What Is a Kensington Lock Used For? (Is It Secure?)

You might have noticed a small hole with a padlock symbol and the letter “K” somewhere on your computer or laptop. This, is an infamous Kensington Lock, and its actual use cases are simpler than you think!

Explore the general purpose and security of Kensington Locks – should you even bother using a Kensington Lock if it’s present on your electronic device? Let’s take a closer look at the matter.

  1. What Are the Kensington Locks and what purpose do they serve?
  2. How do Kensington Locks work? – Explained
  3. How secure are Kensington Locks really?
  4. Should you use a Kensington Lock on your device?
  5. Where can you get durable Kensington wires fast?

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What Are the Kensington Locks and what purpose do they serve?

Kensington Locks are small cable slots that let you attach a reinforced metal wire or cable to an electronic device (most commonly a laptop), which is then fixed to an object that’s harder to move than the device itself (such as a wall or a piece of heavy furniture). They are meant to prevent people without a physical key or a code for the lock placed on the wire from displacing or stealing your computer when you’re away, or at least they make it much harder than it would be without using any lock at all.

In essence, Kensington Locks work and act pretty much as traditional chain locks for bikes – the basic principle is exactly the same.

K-locks as they are often called, make use of a proprietary Kensington wire mount standard that allows for simple and fast connection of a security cable to the device, and for securing it in place using a supplied key or a combination lock.

So, in summary, the whole Kensington Lock system – the hole on your electronic device and the metal wire that you need to supply, make for a very basic anti-theft / anti-displacement measure for devices that are easy to move and left unsupervised for longer periods of time.

These kind of locks are often used either at retail outlets to prevent theft, or in corporate office areas, where you’re oftentimes expected to make use of the Kensington Lock on your laptop to prevent possible 3rd party malicious actors from removing your device from your workspace while you’re away.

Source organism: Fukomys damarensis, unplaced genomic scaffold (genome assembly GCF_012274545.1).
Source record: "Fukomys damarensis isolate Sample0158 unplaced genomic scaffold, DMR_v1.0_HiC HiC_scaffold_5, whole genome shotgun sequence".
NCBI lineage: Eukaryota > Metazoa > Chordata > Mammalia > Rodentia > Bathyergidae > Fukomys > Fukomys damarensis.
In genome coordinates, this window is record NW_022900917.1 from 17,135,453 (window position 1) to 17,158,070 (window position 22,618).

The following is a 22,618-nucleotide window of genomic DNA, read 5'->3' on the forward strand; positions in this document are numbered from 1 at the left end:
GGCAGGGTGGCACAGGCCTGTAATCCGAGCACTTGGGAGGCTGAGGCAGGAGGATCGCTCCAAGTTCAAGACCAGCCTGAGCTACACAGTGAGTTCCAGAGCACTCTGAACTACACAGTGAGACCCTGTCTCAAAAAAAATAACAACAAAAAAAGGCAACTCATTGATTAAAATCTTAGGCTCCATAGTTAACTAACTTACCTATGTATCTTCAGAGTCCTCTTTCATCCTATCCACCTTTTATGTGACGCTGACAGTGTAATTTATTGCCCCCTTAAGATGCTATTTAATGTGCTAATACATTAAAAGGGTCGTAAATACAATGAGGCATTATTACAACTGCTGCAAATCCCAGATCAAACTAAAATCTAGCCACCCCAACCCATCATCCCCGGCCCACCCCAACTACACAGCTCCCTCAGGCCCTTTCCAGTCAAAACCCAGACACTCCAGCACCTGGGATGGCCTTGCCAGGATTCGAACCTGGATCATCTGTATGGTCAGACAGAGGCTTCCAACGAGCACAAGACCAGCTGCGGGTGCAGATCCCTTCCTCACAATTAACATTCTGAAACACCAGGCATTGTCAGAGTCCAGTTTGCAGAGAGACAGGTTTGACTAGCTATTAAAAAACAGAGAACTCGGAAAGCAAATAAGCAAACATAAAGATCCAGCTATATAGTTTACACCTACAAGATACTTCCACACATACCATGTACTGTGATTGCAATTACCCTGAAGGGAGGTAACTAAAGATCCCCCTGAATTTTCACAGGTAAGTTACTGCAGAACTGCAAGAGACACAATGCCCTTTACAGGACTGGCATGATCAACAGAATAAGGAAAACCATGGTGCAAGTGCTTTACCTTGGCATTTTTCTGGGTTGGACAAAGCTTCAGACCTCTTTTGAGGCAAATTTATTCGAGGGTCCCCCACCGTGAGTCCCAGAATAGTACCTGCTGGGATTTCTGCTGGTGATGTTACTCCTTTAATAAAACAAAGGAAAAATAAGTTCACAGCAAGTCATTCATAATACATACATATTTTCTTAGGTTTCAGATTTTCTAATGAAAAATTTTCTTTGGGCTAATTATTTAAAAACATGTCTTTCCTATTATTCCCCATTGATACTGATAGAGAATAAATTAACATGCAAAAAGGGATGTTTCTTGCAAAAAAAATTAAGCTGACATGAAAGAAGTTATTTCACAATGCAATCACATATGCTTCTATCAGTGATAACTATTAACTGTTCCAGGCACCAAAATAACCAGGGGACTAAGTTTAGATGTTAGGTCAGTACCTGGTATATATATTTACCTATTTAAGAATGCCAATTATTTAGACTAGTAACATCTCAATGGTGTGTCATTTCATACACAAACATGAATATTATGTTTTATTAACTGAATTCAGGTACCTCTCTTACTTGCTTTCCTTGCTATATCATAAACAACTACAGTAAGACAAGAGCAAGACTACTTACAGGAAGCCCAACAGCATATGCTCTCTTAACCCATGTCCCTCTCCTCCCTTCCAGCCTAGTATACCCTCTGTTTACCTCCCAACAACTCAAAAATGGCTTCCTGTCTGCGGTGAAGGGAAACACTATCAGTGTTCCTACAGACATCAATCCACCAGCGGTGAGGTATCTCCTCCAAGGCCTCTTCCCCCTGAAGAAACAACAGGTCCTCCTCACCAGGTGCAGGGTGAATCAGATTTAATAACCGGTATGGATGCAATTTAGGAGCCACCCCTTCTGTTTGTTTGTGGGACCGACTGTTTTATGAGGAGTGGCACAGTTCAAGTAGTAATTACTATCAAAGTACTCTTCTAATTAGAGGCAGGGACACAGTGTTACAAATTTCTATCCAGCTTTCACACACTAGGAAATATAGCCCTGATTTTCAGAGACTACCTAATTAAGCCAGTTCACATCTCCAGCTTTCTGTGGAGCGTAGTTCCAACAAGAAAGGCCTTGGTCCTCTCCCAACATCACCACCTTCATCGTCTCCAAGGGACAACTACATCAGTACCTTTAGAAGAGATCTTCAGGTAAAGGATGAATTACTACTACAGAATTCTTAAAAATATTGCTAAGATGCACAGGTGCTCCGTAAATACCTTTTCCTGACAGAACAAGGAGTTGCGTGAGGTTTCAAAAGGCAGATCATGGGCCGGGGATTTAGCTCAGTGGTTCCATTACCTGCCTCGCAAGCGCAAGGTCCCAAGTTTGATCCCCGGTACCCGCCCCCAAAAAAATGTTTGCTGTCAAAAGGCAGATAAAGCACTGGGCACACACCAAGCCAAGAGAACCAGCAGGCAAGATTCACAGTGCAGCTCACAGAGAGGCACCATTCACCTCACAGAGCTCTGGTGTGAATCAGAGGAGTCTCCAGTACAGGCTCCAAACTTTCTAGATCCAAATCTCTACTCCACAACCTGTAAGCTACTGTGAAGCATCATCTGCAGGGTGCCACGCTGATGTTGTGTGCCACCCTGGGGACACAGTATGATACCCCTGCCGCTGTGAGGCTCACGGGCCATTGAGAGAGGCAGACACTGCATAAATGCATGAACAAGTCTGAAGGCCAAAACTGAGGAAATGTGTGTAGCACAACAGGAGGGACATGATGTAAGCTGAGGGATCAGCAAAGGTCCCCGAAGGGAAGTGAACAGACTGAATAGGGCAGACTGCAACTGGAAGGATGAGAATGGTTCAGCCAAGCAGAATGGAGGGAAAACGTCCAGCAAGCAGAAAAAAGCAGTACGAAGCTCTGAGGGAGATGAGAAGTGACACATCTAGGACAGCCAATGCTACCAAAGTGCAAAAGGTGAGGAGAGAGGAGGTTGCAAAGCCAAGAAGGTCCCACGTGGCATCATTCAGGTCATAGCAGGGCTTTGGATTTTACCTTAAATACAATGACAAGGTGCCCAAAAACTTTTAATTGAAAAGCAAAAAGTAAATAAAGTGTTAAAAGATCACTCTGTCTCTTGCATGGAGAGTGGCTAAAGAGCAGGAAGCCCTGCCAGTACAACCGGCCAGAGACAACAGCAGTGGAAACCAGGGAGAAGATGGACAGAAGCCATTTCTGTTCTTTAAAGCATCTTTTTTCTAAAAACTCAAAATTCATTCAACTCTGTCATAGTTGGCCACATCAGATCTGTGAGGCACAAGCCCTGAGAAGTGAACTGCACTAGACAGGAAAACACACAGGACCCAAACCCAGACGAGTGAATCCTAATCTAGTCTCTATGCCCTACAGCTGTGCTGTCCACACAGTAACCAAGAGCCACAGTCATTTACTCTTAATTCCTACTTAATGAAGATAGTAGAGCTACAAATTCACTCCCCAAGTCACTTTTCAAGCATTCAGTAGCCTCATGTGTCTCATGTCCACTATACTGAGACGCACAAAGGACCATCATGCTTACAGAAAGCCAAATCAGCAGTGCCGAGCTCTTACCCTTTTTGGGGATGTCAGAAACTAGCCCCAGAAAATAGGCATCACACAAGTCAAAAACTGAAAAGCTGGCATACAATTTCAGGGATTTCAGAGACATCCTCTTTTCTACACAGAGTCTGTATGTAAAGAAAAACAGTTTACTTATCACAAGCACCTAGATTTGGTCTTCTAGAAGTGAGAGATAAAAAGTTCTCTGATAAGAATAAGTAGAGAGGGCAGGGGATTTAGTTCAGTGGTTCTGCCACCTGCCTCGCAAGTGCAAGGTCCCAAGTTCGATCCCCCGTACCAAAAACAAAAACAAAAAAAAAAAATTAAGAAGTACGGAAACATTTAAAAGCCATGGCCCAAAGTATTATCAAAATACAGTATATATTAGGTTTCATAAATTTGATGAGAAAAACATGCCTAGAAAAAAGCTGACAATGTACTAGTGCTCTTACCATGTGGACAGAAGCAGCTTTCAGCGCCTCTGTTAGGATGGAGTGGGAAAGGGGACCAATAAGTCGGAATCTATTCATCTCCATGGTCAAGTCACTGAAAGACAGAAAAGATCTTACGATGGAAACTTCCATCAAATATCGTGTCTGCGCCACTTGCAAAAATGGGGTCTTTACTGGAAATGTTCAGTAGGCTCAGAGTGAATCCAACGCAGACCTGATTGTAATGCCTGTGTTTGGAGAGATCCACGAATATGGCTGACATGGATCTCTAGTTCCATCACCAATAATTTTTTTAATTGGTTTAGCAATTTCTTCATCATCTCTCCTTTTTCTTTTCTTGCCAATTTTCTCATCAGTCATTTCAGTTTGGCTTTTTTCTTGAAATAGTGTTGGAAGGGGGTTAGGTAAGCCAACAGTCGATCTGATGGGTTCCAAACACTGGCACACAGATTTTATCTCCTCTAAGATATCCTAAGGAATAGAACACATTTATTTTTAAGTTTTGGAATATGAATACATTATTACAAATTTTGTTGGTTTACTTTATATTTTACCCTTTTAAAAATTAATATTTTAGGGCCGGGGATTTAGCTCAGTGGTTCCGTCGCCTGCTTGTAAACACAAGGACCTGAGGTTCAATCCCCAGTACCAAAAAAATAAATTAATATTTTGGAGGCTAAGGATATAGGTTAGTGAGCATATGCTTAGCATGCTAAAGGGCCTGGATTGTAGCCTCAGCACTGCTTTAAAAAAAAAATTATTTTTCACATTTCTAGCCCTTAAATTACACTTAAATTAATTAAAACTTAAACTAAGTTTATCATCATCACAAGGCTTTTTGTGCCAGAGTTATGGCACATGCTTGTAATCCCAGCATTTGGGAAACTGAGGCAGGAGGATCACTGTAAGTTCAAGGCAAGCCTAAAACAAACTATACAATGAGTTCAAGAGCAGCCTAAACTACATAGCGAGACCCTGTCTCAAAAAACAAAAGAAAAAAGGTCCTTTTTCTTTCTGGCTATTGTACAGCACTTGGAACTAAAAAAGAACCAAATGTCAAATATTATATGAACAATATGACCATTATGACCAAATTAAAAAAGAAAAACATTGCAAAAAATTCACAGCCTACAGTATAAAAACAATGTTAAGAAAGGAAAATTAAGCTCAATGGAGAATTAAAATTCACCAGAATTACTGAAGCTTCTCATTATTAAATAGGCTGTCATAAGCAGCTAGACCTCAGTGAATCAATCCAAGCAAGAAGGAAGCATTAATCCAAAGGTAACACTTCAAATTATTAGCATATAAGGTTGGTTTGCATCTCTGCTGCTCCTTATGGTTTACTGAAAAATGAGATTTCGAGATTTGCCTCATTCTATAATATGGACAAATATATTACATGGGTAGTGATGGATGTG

How do Kensington Locks work? – Explained

There are different kinds of Kensington wires available - some using combination locks, some using a simple key.
There are different kinds of Kensington wires available – some using combination locks, some using a simple key.

A Kensington Lock system will consist of two basic elements: the mount slot on your electronic device, and the reinforced metal wire that’s meant to connect your device to a heavyweight object.

The mount (or the “hole”) designated for connecting Kensington wires will most of the time be marked by either a padlock symbol with a letter “K” somewhere near it, or a chain symbol with the very same letter in close vicinity. You can see an example photo of a Kensington Lock slot in the main image placed on top of this article. Remember that not all modern laptops and computers feature a Kensington slot, so it might just be that your particular device doesn’t have one. There is not much that can be done about it.

For newer (and usually thinner) devices, there is a new Kensington standard available: the Kensington Nano.

The wires for Kensington Locks are pretty simple – they feature a lock head on one end (a small key lock or a code combination lock), and a small hoop on the other (for fixing it to some kind of a structure or object that’s relatively hard to displace.

The metal cables themselves are often covered with extra rubber or steel wire coating to make it harder to cut them fast.